Democracy Divided: Campaign Finance Regulation and the Right to Vote
89 New York University Law Review Online 17 (2014)
11 Pages Posted: 19 Oct 2014 Last revised: 25 Nov 2014
Date Written: October 17, 2014
In this Essay, I focus on Chief Justice Roberts’ invocation of a new “right to participate” in McCutcheon. I show how this new right of participation subsumes within it the right to vote and the right of individuals to donate to electoral campaigns. By placing the activities of voting and contributing in a common matrix of participation, the Court has, I claim, demoted the right to vote from its usual position as the most fundamental democratic right. It also has the effect of elevating the right to contribute as normatively equivalent to the right to vote. This Essay also contrasts the Court’s deep concern about the participation rights of donors in McCutcheon with its apparent lack of concern about the participation rights of minority voters in Shelby County. The Court’s deployment of this new “right to participate” has significant implications for both the right to vote and campaign finance regulation.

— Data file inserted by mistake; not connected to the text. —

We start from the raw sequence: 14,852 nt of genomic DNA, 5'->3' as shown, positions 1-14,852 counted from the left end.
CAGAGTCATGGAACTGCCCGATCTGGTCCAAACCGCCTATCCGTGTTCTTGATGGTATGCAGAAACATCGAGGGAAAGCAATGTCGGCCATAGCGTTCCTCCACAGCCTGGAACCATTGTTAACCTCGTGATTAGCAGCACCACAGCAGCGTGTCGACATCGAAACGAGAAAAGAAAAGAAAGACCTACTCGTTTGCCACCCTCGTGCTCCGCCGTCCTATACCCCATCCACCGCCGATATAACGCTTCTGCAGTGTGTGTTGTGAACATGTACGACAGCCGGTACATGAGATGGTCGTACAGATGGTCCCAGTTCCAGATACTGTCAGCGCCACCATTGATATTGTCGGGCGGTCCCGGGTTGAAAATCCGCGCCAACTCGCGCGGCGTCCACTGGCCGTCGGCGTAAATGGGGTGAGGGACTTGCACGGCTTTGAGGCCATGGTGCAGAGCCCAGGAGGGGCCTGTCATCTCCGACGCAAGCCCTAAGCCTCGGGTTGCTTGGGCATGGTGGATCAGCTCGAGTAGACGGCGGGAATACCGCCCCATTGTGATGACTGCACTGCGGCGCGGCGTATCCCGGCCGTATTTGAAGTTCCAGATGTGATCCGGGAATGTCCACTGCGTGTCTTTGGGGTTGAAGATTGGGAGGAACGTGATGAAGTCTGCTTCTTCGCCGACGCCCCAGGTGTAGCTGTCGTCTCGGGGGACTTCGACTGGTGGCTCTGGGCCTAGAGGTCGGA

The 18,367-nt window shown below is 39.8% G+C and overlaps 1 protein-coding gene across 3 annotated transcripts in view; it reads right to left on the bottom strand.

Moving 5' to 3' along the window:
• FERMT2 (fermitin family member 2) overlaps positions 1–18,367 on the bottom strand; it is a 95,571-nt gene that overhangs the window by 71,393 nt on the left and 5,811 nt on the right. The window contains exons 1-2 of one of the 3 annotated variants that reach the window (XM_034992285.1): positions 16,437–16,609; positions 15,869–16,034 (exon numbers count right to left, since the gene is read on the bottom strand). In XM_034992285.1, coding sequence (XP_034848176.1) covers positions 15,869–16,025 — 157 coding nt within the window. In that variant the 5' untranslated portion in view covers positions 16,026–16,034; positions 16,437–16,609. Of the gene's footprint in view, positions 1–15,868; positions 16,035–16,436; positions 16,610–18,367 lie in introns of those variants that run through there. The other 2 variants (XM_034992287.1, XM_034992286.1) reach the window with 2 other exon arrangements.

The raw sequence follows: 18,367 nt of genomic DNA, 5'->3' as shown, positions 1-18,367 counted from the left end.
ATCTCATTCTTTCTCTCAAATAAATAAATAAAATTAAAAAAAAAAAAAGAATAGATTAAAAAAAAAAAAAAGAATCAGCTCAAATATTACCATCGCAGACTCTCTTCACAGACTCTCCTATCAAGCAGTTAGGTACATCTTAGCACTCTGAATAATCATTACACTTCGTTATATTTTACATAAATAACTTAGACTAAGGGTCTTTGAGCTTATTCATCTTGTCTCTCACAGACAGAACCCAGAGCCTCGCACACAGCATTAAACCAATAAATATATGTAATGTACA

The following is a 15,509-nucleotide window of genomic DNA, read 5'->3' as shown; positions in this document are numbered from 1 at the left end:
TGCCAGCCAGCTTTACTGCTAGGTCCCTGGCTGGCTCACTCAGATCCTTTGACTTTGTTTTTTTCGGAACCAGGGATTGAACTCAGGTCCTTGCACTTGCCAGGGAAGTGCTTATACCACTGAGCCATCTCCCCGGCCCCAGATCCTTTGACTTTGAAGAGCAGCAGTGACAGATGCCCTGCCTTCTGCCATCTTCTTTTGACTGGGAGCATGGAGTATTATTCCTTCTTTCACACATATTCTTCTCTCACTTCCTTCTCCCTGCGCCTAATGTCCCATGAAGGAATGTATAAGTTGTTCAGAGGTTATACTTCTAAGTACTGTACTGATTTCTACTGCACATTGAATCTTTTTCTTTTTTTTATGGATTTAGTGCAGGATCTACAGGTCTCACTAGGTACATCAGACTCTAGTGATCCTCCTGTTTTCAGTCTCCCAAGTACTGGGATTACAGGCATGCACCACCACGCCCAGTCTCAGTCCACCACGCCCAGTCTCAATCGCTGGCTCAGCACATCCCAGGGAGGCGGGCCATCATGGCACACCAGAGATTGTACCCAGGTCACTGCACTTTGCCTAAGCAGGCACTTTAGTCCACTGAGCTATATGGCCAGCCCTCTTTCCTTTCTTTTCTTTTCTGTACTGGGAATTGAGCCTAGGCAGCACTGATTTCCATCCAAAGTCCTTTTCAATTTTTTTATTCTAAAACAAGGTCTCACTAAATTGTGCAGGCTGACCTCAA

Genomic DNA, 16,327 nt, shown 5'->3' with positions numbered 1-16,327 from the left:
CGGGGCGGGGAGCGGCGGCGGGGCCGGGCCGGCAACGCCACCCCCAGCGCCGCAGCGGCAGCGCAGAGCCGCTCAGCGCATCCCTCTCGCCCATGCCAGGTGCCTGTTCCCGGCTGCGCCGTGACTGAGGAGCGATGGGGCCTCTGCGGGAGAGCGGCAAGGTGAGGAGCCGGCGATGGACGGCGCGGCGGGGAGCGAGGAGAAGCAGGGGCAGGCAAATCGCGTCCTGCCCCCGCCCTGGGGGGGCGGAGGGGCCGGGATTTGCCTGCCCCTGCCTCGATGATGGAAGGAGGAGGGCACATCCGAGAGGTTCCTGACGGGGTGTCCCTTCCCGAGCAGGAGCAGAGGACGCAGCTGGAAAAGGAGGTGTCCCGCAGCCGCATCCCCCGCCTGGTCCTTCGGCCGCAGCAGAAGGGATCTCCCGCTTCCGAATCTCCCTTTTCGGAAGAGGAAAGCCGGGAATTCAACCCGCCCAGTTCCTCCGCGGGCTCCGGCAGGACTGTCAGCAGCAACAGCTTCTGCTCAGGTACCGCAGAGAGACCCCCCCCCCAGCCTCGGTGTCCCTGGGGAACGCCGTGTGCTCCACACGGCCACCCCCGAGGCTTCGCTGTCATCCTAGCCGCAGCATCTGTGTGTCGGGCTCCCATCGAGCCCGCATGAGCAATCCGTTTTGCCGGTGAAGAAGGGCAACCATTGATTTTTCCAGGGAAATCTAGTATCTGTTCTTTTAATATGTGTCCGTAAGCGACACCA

Keywords: democracy, Supreme Court, campaign finance, right to vote, right to participate
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